NCPA - National Center for Policy Analysis


November 14, 2005

A few members of Congress, motivated by American combat in the Middle East, have called for the reinstatement of a compulsory military draft. Those in favor of a draft often claim that a disproportionate number of enlisted troops are poor and members of minority groups. However, after a thorough investigation of the demographic status of the all-volunteer military, Tim Kane of the Heritage Foundation found no evidence to support such claims.

Indeed, Kane found the troops are more similar than dissimilar to the general population, in terms of education, household income, race and home origin. Consider:

  • Mean household income for recruits in 1999 was $41,141 (in 2000 dollars), compared to the general population median of $41,994; recruits in 2003 came from households with an average 1999 income of $42,882.
  • As education, 98 percent of recruits have a high school education or higher, compared to 75 percent of non-recruits.
  • Based on 2003 data, whites are proportionately represented in the military (and Army specifically); blacks and native Americans are overrepresented, offsetting underrepresentation by Asians and individuals who decline to identify a race.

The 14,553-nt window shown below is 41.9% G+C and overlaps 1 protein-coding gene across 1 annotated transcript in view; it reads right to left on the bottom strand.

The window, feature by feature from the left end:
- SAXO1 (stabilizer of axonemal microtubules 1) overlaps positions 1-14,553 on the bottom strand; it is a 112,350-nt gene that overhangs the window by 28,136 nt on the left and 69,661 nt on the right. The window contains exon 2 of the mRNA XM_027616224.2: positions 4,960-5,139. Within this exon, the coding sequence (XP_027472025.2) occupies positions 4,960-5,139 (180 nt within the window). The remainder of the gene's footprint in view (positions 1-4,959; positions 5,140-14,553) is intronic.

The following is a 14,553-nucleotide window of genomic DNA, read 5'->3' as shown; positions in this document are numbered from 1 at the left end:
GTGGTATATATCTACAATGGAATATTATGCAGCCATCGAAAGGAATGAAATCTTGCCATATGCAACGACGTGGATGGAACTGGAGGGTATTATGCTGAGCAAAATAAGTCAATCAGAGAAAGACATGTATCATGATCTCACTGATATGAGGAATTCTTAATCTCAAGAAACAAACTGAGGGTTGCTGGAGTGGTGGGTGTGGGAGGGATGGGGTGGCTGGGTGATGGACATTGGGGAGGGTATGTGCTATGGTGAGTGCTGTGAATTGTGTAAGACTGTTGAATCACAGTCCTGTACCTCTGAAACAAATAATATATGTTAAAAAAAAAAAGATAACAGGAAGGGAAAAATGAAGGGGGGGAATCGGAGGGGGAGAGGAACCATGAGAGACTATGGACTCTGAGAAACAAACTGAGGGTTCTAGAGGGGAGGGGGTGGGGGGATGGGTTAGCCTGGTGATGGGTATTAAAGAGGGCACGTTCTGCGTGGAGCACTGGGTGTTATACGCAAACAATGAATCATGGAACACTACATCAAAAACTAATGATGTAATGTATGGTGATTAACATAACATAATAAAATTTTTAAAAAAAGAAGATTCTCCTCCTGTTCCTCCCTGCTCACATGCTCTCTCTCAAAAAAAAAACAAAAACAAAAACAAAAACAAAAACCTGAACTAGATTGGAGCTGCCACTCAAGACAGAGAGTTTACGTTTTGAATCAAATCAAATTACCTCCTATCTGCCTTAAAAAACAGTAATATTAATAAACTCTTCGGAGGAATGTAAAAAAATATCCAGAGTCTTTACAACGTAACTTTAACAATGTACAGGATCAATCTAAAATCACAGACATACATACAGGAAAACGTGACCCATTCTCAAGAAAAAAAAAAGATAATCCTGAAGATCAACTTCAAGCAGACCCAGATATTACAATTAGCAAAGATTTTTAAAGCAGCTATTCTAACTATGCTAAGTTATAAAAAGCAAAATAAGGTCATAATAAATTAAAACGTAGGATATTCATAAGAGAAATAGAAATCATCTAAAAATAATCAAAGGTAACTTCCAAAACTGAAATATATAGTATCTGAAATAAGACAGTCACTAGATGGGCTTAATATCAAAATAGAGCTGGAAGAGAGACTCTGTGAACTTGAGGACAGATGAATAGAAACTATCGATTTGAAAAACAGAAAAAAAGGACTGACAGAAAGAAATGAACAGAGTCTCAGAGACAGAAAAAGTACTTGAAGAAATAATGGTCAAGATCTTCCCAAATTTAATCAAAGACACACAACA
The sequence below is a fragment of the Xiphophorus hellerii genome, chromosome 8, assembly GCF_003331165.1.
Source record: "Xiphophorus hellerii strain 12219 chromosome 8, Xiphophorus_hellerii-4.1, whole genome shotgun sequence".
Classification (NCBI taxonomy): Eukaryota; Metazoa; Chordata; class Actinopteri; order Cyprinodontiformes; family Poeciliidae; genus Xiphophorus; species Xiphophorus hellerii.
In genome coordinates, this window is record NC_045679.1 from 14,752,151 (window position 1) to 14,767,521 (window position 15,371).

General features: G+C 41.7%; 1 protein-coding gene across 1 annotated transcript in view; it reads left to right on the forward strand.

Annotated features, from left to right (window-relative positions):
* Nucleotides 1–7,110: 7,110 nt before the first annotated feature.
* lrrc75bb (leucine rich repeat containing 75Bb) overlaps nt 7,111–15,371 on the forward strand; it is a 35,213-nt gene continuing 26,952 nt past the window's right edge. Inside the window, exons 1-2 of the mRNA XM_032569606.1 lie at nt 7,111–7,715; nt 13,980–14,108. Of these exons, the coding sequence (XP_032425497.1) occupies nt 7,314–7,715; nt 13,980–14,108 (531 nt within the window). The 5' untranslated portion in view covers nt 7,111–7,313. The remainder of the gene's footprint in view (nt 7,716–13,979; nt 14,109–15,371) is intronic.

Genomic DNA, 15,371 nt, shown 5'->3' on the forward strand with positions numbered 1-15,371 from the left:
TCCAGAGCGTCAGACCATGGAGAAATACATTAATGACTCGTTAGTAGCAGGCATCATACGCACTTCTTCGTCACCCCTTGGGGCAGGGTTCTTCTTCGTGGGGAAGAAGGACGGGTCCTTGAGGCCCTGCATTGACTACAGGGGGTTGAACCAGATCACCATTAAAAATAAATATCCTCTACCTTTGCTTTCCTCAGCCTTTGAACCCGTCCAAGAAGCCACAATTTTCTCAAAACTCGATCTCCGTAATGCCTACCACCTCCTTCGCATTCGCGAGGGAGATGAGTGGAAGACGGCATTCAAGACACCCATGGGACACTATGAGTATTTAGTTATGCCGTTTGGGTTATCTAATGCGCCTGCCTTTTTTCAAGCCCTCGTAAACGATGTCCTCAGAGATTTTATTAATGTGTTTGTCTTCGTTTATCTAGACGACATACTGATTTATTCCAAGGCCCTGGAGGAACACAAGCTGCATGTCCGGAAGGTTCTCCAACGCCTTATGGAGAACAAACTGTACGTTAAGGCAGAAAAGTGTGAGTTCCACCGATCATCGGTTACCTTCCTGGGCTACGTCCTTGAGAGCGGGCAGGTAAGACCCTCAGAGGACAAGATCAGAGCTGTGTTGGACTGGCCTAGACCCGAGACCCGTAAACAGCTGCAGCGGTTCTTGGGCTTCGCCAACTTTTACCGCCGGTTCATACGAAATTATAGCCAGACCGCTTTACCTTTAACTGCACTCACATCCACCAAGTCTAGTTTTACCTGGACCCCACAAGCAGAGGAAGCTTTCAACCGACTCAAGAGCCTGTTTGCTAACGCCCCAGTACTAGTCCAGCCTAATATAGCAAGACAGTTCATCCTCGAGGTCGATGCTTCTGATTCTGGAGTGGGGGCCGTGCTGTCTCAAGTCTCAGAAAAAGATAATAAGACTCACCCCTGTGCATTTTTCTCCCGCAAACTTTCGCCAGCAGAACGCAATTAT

• More important, the data reveal that recruiting was not drawing disproportionately from racially concentrated areas.

Put simply, says Kane, the current makeup of the all-voluntary military looks like America except that the average soldier is slightly better educated and comes from a slightly wealthier, more rural area.

Perhaps more could be done to dismantle the claim that an all-volunteer military relies disproportionately on ignorant, black, poor, urban young citizens in America, says Kane, but the evidence already clearly shows this claim to be hollow.

Congress needs to remain steadfast in opposing coerced conscription and expose the myths of racial and class exploitation in military recruiting, says Kane.

Source: Tim Kane, "Who Bears the Burden? Demographic Characteristics of U.S. Military Recruits Before and After 9/11," Heritage Foundation, Report No. 05-08, November 7, 2005.


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